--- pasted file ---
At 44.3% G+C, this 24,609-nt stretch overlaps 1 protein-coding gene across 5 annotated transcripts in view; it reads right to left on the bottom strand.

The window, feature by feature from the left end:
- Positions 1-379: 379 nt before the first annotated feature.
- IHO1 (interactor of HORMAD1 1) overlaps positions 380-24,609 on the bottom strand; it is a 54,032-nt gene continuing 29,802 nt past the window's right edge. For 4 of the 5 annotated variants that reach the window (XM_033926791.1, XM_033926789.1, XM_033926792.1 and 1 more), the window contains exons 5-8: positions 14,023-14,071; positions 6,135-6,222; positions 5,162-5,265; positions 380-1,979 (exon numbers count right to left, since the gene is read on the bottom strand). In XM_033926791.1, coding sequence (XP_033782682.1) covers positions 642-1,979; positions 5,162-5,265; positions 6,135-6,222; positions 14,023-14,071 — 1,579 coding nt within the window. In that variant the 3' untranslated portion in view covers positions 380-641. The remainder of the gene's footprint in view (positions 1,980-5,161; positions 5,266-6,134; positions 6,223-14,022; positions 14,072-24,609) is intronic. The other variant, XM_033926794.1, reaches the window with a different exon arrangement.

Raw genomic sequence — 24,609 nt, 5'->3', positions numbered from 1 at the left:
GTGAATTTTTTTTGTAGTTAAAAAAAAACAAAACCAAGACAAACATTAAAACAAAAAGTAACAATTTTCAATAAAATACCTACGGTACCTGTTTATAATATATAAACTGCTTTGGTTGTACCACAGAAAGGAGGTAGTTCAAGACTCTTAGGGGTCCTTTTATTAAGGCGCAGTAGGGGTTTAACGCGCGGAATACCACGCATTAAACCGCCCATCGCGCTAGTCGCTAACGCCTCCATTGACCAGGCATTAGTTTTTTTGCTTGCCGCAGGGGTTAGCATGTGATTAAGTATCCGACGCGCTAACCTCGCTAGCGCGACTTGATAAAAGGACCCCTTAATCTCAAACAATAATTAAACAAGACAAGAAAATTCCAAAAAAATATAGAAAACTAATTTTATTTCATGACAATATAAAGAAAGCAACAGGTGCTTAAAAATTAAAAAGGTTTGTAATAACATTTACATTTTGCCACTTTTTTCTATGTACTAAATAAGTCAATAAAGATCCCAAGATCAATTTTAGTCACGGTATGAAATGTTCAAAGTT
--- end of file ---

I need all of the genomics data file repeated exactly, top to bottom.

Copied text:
At 44.3% G+C, this 24,609-nt stretch overlaps 1 protein-coding gene across 5 annotated transcripts in view; it reads right to left on the bottom strand.

The window, feature by feature from the left end:
- Positions 1-379: 379 nt before the first annotated feature.
- IHO1 (interactor of HORMAD1 1) overlaps positions 380-24,609 on the bottom strand; it is a 54,032-nt gene continuing 29,802 nt past the window's right edge. For 4 of the 5 annotated variants that reach the window (XM_033926791.1, XM_033926789.1, XM_033926792.1 and 1 more), the window contains exons 5-8: positions 14,023-14,071; positions 6,135-6,222; positions 5,162-5,265; positions 380-1,979 (exon numbers count right to left, since the gene is read on the bottom strand). In XM_033926791.1, coding sequence (XP_033782682.1) covers positions 642-1,979; positions 5,162-5,265; positions 6,135-6,222; positions 14,023-14,071 — 1,579 coding nt within the window. In that variant the 3' untranslated portion in view covers positions 380-641. The remainder of the gene's footprint in view (positions 1,980-5,161; positions 5,266-6,134; positions 6,223-14,022; positions 14,072-24,609) is intronic. The other variant, XM_033926794.1, reaches the window with a different exon arrangement.

Raw genomic sequence — 24,609 nt, 5'->3', positions numbered from 1 at the left:
GTGAATTTTTTTTGTAGTTAAAAAAAAACAAAACCAAGACAAACATTAAAACAAAAAGTAACAATTTTCAATAAAATACCTACGGTACCTGTTTATAATATATAAACTGCTTTGGTTGTACCACAGAAAGGAGGTAGTTCAAGACTCTTAGGGGTCCTTTTATTAAGGCGCAGTAGGGGTTTAACGCGCGGAATACCACGCATTAAACCGCCCATCGCGCTAGTCGCTAACGCCTCCATTGACCAGGCATTAGTTTTTTTGCTTGCCGCAGGGGTTAGCATGTGATTAAGTATCCGACGCGCTAACCTCGCTAGCGCGACTTGATAAAAGGACCCCTTAATCTCAAACAATAATTAAACAAGACAAGAAAATTCCAAAAAAATATAGAAAACTAATTTTATTTCATGACAATATAAAGAAAGCAACAGGTGCTTAAAAATTAAAAAGGTTTGTAATAACATTTACATTTTGCCACTTTTTTCTATGTACTAAATAAGTCAATAAAGATCCCAAGATCAATTTTAGTCACGGTATGAAATGTTCAAAGTT